---- The roof over the main arena had a clear span of 107 feet. Two heating plants were to be used in the building, a hot-air furnace, possibly the largest in use in Southeast Missouri, with two giant fans to provide heat and circulation.

---- Hal Lynch and J. Carl Jourdan were architects for the project.

---- Planning for the project started in 1937, with construction beginning in 1938.

---- The Works Progress Administration kept watch on construction of the project. Mathew Murray, state WPA director; George B. Snider, and Earl Johnson, WPA district officials, visited the job site frequently.

---- Prewitt Roberts, WPA area engineer, represented the WPA on the project; City Commissioner Paul Brooks represented the city; and Melvin Rickard was in charge of construction.,

---- The building was of grandiose scale for that period, with an auditorium that seated more than 3,000 people, a stage, dressing rooms, dining room and kitchen, conference rooms, and everything necessary for a community all-purpose building.

---- The building was renamed in 1987.

---- A circular track, to be used for horse racing and auto racing, was in the plans.

---- A $55,000 bond issue paid for the more than 50 acres of land and provided the sponsor's share for the WPA project. More than $300,000 was invested in the buildings, landscaping, planning, fencing, lighting and roads to the building.

---- The building, however, did not open in 1939. The first general meeting in the Arena Building was the appearance of Gen. Evangeline Booth of the Salvation Army, in 1940.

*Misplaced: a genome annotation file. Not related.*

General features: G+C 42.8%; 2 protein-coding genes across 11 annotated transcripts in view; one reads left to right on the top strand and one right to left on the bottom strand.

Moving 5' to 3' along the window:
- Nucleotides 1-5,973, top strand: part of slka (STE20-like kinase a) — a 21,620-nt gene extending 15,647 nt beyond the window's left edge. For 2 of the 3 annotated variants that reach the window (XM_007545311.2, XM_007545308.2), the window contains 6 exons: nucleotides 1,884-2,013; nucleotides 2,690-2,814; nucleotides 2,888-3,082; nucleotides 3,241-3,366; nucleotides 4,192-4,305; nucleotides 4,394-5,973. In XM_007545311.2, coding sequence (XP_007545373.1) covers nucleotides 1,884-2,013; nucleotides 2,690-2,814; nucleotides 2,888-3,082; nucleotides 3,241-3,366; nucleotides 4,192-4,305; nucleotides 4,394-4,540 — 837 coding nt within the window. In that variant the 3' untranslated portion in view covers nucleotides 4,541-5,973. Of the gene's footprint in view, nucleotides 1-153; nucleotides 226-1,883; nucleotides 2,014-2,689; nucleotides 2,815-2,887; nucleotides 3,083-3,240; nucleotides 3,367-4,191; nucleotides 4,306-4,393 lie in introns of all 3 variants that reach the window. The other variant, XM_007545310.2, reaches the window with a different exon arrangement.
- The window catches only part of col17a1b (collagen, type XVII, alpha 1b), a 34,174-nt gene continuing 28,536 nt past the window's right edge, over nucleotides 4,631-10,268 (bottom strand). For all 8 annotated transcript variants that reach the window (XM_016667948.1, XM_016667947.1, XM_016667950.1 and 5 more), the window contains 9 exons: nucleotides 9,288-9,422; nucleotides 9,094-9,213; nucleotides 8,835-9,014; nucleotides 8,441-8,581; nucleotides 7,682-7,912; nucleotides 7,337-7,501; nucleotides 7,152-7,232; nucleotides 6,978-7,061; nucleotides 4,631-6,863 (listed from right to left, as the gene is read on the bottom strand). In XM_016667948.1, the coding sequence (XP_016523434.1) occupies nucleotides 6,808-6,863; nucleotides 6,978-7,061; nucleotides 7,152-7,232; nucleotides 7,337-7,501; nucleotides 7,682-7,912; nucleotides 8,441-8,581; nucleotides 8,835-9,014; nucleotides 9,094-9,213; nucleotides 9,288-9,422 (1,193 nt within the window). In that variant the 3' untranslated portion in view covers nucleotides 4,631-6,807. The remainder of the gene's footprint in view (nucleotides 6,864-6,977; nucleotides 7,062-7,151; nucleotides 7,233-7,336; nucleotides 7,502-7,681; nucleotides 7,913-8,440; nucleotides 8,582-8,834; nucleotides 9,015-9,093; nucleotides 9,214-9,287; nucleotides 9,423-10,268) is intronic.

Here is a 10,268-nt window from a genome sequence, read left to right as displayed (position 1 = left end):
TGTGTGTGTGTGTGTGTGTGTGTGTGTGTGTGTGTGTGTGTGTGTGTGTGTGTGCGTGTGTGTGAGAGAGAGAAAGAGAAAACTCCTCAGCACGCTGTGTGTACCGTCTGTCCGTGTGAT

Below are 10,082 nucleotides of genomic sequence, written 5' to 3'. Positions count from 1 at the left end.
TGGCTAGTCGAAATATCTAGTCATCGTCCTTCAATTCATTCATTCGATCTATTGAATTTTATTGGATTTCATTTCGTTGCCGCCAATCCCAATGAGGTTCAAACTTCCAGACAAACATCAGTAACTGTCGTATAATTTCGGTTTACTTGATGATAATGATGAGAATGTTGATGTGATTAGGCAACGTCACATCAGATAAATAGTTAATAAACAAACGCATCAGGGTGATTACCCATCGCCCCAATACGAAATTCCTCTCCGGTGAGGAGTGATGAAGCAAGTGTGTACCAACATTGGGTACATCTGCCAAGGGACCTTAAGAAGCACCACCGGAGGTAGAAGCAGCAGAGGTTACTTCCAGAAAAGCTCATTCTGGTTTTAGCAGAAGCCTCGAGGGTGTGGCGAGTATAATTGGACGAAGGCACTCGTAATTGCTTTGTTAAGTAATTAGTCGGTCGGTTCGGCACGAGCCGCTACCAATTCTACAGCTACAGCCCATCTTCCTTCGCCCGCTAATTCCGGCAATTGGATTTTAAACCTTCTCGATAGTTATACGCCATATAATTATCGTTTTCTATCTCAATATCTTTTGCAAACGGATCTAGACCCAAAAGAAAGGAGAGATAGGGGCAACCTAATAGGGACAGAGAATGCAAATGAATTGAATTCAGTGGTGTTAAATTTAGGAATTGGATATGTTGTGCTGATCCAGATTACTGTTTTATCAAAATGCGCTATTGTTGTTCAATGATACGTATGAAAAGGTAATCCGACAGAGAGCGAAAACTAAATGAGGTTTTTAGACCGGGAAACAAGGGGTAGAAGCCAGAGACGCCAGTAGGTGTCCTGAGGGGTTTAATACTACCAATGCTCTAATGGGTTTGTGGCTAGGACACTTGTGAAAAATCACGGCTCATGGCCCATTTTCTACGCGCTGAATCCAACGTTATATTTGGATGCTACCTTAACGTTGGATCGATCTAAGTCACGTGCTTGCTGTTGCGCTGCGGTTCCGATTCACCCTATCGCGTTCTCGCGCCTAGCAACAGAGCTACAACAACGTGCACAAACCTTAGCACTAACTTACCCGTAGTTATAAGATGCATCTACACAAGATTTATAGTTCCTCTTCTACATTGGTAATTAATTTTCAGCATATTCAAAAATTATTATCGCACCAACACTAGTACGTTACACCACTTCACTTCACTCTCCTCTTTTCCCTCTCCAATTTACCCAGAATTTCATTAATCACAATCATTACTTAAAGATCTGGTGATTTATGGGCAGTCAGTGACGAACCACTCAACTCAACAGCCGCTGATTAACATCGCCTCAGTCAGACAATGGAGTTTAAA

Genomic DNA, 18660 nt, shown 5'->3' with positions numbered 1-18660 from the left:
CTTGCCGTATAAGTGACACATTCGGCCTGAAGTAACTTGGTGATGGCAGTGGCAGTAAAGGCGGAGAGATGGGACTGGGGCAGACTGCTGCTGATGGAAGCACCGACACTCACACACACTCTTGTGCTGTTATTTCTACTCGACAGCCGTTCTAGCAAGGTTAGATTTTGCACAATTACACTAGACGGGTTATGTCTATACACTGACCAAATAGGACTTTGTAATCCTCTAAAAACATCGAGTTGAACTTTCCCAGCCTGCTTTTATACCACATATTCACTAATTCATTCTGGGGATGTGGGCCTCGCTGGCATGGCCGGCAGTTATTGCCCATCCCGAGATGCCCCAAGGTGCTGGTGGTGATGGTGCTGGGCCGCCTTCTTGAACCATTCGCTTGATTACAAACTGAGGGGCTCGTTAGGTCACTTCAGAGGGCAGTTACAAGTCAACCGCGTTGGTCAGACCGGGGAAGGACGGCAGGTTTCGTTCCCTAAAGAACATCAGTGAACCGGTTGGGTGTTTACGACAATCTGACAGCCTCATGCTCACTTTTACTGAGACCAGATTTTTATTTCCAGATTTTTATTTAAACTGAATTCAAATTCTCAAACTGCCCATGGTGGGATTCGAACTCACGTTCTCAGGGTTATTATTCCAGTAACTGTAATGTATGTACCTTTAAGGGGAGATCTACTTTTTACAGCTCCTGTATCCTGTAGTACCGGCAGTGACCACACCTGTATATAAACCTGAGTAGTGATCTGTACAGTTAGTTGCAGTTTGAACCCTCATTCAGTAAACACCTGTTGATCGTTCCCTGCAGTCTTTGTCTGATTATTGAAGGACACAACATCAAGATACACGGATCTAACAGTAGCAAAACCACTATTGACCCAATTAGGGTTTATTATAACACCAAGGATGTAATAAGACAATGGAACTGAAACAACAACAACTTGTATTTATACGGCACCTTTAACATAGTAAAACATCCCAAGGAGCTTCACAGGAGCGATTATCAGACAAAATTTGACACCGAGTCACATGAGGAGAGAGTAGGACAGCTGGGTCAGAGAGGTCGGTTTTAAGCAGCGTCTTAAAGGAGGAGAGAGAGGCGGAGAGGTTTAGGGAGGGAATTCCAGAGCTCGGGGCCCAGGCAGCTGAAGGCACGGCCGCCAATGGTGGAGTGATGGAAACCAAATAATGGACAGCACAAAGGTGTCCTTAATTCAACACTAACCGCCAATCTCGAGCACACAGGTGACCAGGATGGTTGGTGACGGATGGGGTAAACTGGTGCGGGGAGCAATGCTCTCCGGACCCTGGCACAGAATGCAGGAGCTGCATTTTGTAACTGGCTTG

---- When the building opened, architect Hal Lynch designed an entrance to the park and building, featuring a towering structure along with an arch and special "City Park" sign, for the Highway 61 entrance. This proposal, however, didn't get past the planning stage.

---- But the park remains in use. It is also the current site of the SEMO District Fair.


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  • Civil Defense housed a bunch of radio active Girl Scouts in the Arena Building in the late 60s.


    When I was researching that story, I found out that the original wooden floors were removed in 1967 when the building was renovated.

    The building was a popular place for Scouting activities, like this Cub Scout Pinewood Derby.


    -- Posted by ksteinhoff on Mon, Oct 25, 2010, at 9:06 AM
  • I bet the picture was taken atop a Water Tower. The worker's vehicles were probably parked quite a bit away at the Construction parking lot like most construction sites.

    -- Posted by NoDisclosure on Mon, Oct 25, 2010, at 12:33 PM
  • Frony was an early adopter of aerial photography. I think Fred or someone said he may have owned part interest in a plane at one time.

    I don't think a water tower is the right answer.

    (a) I can't think of any water towers in that area at that angle.

    (b) Water towers are located on hills when possible. The Arena Building is in relative lowlands.

    -- Posted by ksteinhoff on Mon, Oct 25, 2010, at 2:08 PM
    Fred Lynch
    Frony shot all of his aerial photos from a plane.

    In the air, he was never known at One Shot Frony.

  • Must have been 1948. I remember an auto show in the Arena building. One car being displaed was the Tucker. There was some talk of a local businessman who was trying to get the dealership. But of course it came to naught.

    -- Posted by voyager on Mon, Oct 25, 2010, at 9:46 PM
  • Fred,

    Anyone who knew Frony probably couldn't see him climbing a water tower.

    -- Posted by ksteinhoff on Tue, Oct 26, 2010, at 12:04 AM
  • Great! If you have more photos of the construction, especially of the roof framing, it all would be of interest.

    -- Posted by jacksonjazzman on Wed, Oct 27, 2010, at 1:06 PM